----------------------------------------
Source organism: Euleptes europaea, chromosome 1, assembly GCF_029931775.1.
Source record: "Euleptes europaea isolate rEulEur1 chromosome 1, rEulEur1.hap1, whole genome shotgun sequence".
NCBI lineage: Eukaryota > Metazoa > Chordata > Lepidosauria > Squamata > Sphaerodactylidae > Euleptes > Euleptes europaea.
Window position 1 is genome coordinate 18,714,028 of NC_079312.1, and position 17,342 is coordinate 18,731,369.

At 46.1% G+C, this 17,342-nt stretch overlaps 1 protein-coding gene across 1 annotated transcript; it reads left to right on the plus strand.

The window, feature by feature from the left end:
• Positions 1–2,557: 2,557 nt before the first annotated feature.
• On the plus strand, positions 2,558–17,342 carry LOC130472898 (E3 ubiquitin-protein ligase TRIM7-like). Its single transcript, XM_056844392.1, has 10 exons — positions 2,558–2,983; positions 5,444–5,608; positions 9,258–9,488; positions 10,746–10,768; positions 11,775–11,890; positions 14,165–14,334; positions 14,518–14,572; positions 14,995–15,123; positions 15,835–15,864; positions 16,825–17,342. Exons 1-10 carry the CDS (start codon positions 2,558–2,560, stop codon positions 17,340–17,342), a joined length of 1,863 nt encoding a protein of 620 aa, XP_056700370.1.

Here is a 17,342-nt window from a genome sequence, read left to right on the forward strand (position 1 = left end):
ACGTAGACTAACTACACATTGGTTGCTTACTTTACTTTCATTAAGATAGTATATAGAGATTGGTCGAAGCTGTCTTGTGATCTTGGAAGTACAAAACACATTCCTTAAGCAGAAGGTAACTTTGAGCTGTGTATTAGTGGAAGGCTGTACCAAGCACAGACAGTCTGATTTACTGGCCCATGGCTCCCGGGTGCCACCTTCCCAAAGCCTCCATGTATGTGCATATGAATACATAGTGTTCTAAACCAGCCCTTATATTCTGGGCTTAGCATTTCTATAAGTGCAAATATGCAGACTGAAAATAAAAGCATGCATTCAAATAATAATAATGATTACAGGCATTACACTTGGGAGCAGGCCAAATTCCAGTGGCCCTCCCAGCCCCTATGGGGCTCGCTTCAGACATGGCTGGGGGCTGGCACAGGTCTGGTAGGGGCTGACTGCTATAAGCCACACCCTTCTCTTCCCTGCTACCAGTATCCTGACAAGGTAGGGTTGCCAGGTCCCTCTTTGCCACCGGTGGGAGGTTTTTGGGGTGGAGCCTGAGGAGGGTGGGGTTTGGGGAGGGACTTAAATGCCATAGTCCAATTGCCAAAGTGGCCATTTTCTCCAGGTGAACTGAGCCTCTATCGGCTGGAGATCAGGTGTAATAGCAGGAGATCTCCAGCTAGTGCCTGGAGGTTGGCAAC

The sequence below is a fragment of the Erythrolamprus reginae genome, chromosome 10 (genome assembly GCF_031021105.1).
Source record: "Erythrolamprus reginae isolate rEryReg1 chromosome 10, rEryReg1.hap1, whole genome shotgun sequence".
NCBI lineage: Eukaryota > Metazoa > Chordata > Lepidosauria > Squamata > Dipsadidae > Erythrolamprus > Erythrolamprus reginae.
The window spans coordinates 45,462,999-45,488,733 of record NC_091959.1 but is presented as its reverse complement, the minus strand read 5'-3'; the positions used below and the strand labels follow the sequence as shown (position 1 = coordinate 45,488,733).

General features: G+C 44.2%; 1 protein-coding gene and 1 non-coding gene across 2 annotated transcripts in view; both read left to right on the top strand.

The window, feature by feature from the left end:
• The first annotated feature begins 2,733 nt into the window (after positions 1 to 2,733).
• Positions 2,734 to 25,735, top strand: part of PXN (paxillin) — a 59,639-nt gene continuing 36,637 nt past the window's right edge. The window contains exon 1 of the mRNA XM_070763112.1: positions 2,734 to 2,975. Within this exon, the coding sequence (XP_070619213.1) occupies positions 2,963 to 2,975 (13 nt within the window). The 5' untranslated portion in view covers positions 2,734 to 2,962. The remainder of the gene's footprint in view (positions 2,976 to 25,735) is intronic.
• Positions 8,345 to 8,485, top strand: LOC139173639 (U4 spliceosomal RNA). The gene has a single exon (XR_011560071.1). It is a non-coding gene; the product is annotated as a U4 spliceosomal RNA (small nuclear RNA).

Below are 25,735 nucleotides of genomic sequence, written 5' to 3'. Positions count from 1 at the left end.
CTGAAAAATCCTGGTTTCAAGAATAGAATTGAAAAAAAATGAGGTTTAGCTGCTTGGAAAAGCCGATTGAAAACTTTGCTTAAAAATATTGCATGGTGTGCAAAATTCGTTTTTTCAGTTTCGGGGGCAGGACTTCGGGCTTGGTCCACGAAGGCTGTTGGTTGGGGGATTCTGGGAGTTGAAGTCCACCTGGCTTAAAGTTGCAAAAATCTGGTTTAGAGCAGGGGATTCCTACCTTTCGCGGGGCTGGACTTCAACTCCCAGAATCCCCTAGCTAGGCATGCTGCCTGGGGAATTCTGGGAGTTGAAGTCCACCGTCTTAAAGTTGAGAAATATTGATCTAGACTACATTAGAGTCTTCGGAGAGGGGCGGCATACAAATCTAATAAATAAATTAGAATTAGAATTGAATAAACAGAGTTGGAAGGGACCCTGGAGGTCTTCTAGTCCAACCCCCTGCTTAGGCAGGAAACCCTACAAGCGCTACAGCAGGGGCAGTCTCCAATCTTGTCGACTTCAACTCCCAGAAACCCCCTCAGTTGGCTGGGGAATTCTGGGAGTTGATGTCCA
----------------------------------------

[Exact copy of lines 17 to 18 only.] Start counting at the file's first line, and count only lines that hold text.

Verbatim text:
• The first annotated feature begins 2,733 nt into the window (after positions 1 to 2,733).
• Positions 2,734 to 25,735, top strand: part of PXN (paxillin) — a 59,639-nt gene continuing 36,637 nt past the window's right edge. The window contains exon 1 of the mRNA XM_070763112.1: positions 2,734 to 2,975. Within this exon, the coding sequence (XP_070619213.1) occupies positions 2,963 to 2,975 (13 nt within the window). The 5' untranslated portion in view covers positions 2,734 to 2,962. The remainder of the gene's footprint in view (positions 2,976 to 25,735) is intronic.